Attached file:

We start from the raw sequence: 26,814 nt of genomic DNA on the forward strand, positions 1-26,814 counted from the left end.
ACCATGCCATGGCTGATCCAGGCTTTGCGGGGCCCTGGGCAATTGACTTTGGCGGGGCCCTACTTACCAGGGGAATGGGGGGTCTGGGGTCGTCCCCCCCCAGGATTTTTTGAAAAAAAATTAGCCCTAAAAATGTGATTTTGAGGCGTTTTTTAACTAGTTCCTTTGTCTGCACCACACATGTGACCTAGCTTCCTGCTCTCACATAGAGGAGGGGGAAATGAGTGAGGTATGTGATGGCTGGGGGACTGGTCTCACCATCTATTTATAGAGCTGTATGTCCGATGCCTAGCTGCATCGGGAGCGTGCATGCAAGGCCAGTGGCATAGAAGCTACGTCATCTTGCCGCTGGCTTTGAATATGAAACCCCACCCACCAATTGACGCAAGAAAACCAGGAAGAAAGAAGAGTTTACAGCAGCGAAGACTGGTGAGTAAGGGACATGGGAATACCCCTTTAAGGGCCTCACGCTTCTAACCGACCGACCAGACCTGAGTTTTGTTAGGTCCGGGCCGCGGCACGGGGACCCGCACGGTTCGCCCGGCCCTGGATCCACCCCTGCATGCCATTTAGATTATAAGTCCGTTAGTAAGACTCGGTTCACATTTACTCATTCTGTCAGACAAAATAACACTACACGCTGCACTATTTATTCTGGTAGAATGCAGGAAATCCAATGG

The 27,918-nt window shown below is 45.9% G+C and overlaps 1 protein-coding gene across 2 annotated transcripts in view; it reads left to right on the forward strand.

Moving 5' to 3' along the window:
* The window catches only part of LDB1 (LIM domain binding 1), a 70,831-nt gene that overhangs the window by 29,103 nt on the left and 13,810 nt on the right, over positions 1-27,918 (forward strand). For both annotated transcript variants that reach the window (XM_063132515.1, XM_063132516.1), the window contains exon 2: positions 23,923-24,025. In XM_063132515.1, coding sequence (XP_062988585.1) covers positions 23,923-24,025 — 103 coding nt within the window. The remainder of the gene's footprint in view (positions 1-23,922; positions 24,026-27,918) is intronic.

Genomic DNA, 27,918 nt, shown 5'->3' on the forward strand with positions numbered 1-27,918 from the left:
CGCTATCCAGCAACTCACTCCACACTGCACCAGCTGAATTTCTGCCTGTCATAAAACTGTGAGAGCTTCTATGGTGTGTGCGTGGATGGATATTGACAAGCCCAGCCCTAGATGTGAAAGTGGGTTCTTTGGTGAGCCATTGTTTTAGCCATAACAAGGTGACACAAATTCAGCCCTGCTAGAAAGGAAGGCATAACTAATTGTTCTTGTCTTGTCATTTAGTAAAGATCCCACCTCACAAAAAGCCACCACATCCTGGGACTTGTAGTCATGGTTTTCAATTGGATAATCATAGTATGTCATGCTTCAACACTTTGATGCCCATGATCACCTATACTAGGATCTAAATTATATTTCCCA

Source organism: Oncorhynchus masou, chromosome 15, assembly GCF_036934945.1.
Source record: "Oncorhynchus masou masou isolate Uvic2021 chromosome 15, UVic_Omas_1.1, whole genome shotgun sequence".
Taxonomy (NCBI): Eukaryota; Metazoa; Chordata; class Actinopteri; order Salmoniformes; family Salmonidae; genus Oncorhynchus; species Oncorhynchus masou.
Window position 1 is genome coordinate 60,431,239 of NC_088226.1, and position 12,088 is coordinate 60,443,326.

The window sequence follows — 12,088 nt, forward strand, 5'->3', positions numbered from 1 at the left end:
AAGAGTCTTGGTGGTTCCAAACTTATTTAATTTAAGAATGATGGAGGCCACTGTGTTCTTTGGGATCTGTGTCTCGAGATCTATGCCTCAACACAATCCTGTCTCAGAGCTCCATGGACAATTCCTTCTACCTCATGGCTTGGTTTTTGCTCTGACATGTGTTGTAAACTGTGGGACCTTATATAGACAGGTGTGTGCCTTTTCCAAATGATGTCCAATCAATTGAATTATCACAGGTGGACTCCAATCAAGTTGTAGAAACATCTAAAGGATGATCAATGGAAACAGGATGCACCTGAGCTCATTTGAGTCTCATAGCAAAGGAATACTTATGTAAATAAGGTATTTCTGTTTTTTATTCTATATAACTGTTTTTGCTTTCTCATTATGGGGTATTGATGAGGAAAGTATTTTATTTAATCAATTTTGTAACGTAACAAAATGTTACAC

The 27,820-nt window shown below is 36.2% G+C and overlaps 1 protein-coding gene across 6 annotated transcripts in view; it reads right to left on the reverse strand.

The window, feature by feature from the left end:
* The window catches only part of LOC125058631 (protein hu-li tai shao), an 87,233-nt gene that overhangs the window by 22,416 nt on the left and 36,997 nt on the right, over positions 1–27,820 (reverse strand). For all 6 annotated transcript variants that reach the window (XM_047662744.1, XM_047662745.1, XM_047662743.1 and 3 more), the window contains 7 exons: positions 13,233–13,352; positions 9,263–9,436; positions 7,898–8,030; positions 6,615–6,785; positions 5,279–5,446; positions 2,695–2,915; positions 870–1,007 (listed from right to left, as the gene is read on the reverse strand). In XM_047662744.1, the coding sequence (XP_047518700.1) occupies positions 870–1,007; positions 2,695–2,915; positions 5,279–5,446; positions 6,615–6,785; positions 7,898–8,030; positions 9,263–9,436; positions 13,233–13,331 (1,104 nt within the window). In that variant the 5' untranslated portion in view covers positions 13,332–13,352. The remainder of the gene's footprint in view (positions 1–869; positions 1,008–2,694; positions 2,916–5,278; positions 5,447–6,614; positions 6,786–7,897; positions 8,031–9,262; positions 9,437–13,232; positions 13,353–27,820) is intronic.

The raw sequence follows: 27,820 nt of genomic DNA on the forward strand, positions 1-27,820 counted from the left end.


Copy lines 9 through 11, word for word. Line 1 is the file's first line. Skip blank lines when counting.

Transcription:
Source record: "Oncorhynchus masou masou isolate Uvic2021 chromosome 15, UVic_Omas_1.1, whole genome shotgun sequence".
Taxonomy (NCBI): Eukaryota; Metazoa; Chordata; class Actinopteri; order Salmoniformes; family Salmonidae; genus Oncorhynchus; species Oncorhynchus masou.
Window position 1 is genome coordinate 60,431,239 of NC_088226.1, and position 12,088 is coordinate 60,443,326.